What constitutes discrimination varies from situation to situation. Generally, it involves someone in a position of authority factoring in protected characteristics when making decisions. Disability discrimination at work, in particular, involves a company treating a worker differently because of a disabling medical condition.
When people think of discrimination, they often think of hostile work environments where coworkers treat one person very poorly and make them feel alienated and unsafe. Others think of scenarios where an employer obviously favors some workers over others. Disability discrimination is in some ways broader than other forms of discrimination because of the protections extended under the Americans with Disabilities Act (ADA).
What kind of employer behavior constitutes disability discrimination?
Refusing to hire or promote workers with disabilities
Someone’s medical conditions should not impact their job opportunities as long as they can fulfill the job tasks with reasonable accommodations. If a company expressed interest in offering you a position and then stopped responding to your messages after you showed up to an in-person interview with crutches, you may begin to suspect that your visible disability was the reason that they did not hire you.
On the other hand, if you started a job, performed it well and then requested accommodations from the company as you started to notice your limitations, you might suspect discrimination if they refuse to promote you or quickly find a reason to let you go. Especially if there are no other workers with disabilities at the company, you may start to suspect that discrimination related to your medical condition was the cause for the company’s decision.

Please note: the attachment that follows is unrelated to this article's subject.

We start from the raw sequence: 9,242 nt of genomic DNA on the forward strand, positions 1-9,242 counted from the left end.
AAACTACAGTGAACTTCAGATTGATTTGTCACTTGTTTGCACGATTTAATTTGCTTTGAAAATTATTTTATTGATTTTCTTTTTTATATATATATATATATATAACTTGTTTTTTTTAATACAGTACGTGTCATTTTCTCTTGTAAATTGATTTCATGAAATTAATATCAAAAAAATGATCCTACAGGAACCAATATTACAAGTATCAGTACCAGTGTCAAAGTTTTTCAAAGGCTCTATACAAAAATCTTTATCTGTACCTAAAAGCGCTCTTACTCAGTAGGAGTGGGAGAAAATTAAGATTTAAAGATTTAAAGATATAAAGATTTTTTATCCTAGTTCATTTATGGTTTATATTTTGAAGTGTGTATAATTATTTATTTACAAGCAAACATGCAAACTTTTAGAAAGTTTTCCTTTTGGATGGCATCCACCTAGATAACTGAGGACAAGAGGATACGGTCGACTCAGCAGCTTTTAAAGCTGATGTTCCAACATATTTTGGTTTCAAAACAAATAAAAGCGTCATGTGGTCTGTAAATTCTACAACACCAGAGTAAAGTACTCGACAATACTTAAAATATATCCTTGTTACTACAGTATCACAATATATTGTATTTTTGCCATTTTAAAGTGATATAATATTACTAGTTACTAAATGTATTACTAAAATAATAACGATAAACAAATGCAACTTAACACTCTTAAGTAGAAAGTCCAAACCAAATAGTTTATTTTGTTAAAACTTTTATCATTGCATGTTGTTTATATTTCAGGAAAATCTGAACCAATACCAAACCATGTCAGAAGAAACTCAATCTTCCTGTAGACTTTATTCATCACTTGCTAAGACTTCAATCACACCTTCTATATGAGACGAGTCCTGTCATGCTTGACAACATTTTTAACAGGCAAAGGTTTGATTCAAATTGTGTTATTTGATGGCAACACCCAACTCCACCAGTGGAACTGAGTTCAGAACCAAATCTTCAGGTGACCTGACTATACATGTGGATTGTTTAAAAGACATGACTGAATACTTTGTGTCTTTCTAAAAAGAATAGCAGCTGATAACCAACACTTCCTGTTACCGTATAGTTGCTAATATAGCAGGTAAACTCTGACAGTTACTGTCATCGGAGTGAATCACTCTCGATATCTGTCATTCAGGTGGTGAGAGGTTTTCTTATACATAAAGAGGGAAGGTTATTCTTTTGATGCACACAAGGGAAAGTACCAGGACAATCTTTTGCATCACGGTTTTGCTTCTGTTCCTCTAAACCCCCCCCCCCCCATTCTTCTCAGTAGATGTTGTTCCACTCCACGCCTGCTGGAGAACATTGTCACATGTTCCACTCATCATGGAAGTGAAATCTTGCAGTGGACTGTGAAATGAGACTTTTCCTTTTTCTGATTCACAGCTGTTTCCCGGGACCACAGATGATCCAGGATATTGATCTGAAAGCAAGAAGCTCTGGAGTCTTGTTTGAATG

Refusing to accommodate you
A company doesn’t have to fire you to discriminate against you. They might insist that they don’t need to give you breaks to rest an injured body part or to provide assistive technology that would help you more easily perform your job.
From special software to help the visually impaired use point-of-sale systems to wheelchair ramps, there are countless workplace accommodations that can help those with disabling medical conditions maintain gainful employment. When companies refuse to provide those accommodations or back out after offering those accommodations, their actions may constitute discrimination.
The more documentation you have of how your medical condition affects your job performance and how the company treated you, the easier it may be for you to prove that disability discrimination affected your employment. Fighting back against disability discrimination can compensate you for your losses and prompt the company to change its practices as well.